On January 22, 2011, Officers Henderson and Newton stopped Tyus because his vehicle had no front marker plate. Tyus-who was accompanied by a passenger, Lashawn Cecil- contends that his vehicle did, in fact, have a front marker plate at the time of the stop. During the stop, Officer Newton claimed to smell the odor of marijuana in Tyus's car, and asked him to exit the vehicle. (At some point before the officers pulled Tyus over, he had been smoking marijuana in the car.) Officer Newton then searched Tyus. Although the officer did not find any narcotics or other contraband during the search, he did discover a knife in one of Tyus's pant pockets. Officer Newton issued Tyus a traffic ticket for failure to display a front marker plate, but did not charge or arrest him for possession of a weapon.

         Meanwhile, Officer Henderson observed Tyus's passenger, Cecil, moving his hands in a manner that suggested he was trying to conceal something. Officer Henderson ordered Cecil to step out of the vehicle, and Officer Newton conducted a search of Cecil's person. In the course of the search, Officer Newton patted over an object in the front of Cecil's pants. Cecil admitted that the object was marijuana and removed the bag himself. The officers searched Tyus's car for further contraband, but did not find any. They then placed Cecil under arrest on charges of possession of marijuana and transported him to the New London police station.

         Later that day, Officer Henderson prepared an incident report regarding the stop and search of Tyus and his car, and the search and arrest of Cecil. Sergeant McBride verified the report. Tyus later attempted to challenge the traffic violation, but a clerk at the Norwich Superior Court informed him that there was no traffic violation on record.

         Two weeks later, on February 5, 2011, Officer Newton pulled Tyus over on Garfield Avenue in New London for failing to display a front marker plate, having tinted car windows, and traveling too fast given the road and weather conditions. Tyus, who was driving the vehicle, was accompanied by a woman in the front passenger seat. Just after Officer Newton pulled over Tyus, Officer Marcaccio arrived at the scene. After conversing with Tyus through the driver's side window, Officer Newton asked Tyus to exit the vehicle. Tyus rose to get out of his car, and a knife-which Tyus identified as his own-fell out of his pocket onto the front seat.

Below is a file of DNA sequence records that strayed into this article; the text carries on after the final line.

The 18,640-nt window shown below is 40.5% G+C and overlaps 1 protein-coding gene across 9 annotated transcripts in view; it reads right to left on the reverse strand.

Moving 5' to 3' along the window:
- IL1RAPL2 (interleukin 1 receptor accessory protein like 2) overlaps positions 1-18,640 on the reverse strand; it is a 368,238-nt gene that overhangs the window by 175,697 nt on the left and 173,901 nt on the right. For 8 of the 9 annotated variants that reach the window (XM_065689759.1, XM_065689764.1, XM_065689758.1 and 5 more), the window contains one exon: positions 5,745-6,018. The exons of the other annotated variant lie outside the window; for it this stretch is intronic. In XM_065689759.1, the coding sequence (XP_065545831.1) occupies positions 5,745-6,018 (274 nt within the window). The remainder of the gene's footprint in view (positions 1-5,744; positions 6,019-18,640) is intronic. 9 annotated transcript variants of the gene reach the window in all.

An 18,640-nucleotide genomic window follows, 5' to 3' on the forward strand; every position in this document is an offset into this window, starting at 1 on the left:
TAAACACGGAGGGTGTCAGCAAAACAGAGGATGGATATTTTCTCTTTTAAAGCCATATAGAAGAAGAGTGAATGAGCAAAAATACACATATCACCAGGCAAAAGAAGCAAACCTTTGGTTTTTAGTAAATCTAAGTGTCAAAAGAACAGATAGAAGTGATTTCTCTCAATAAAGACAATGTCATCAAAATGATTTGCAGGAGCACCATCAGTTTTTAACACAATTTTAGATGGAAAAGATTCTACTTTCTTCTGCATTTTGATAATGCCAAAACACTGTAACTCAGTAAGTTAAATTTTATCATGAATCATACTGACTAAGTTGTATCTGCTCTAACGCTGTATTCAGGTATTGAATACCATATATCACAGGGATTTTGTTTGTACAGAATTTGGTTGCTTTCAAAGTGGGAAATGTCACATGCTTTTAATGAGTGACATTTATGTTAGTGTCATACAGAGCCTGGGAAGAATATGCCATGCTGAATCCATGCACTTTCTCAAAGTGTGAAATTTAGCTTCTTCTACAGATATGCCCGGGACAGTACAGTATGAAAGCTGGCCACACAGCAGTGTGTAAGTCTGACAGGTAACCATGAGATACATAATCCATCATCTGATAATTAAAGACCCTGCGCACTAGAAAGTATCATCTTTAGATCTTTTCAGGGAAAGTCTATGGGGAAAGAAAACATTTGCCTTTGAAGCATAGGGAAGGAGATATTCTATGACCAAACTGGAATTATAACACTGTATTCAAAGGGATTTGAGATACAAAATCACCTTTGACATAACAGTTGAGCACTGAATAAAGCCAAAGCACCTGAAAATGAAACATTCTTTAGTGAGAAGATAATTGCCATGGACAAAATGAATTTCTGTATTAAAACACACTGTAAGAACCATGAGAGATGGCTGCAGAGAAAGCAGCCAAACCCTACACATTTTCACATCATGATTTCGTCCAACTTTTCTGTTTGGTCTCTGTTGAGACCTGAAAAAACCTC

Officer Newton then conducted a manual search of Tyus as Tyus stood facing his car on the driver's side. During the search, Officer Newton repeatedly reached into the pockets of Tyus's pants and grabbed under Tyus's buttocks and crotch area. The officer did not find any other weapons, but discovered cash in Tyus's pockets and claimed to have felt a non-anatomical object in his buttocks area. Officer Marcaccio stood nearby and observed the entire search.

         After the search was complete, Officer Newton escorted Tyus to the back of the vehicle, but did not handcuff him or retrieve the knife from the front seat. He used his cell phone to make a call while Officer Marcaccio stood by Tyus. Approximately five minutes after completing the manual search of Tyus-by which time Officer Pelchat also had arrived at the scene-Officer Newton went to the front seat of the car and obtained Tyus's knife.